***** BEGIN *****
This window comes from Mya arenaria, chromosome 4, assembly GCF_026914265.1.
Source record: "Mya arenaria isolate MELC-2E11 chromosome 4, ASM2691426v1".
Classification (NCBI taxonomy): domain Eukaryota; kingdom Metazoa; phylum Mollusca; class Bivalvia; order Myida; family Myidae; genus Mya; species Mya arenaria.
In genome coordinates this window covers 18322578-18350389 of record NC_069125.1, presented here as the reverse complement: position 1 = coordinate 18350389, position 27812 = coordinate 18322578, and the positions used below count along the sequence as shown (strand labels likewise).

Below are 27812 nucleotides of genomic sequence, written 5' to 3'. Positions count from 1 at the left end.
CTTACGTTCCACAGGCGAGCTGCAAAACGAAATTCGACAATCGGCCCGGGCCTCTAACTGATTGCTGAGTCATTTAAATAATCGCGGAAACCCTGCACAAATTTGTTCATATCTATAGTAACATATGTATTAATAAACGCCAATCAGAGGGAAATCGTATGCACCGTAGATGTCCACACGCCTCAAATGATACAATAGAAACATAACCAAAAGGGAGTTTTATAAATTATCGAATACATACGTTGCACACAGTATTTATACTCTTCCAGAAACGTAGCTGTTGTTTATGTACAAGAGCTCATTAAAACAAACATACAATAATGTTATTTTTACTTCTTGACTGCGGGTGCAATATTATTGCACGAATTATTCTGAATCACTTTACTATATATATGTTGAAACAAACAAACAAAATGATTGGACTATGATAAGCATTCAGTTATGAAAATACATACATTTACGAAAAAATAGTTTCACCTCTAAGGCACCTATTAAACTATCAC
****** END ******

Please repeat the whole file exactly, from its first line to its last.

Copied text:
This window comes from Mya arenaria, chromosome 4, assembly GCF_026914265.1.
Source record: "Mya arenaria isolate MELC-2E11 chromosome 4, ASM2691426v1".
Classification (NCBI taxonomy): domain Eukaryota; kingdom Metazoa; phylum Mollusca; class Bivalvia; order Myida; family Myidae; genus Mya; species Mya arenaria.
In genome coordinates this window covers 18322578-18350389 of record NC_069125.1, presented here as the reverse complement: position 1 = coordinate 18350389, position 27812 = coordinate 18322578, and the positions used below count along the sequence as shown (strand labels likewise).

Below are 27812 nucleotides of genomic sequence, written 5' to 3'. Positions count from 1 at the left end.
CTTACGTTCCACAGGCGAGCTGCAAAACGAAATTCGACAATCGGCCCGGGCCTCTAACTGATTGCTGAGTCATTTAAATAATCGCGGAAACCCTGCACAAATTTGTTCATATCTATAGTAACATATGTATTAATAAACGCCAATCAGAGGGAAATCGTATGCACCGTAGATGTCCACACGCCTCAAATGATACAATAGAAACATAACCAAAAGGGAGTTTTATAAATTATCGAATACATACGTTGCACACAGTATTTATACTCTTCCAGAAACGTAGCTGTTGTTTATGTACAAGAGCTCATTAAAACAAACATACAATAATGTTATTTTTACTTCTTGACTGCGGGTGCAATATTATTGCACGAATTATTCTGAATCACTTTACTATATATATGTTGAAACAAACAAACAAAATGATTGGACTATGATAAGCATTCAGTTATGAAAATACATACATTTACGAAAAAATAGTTTCACCTCTAAGGCACCTATTAAACTATCAC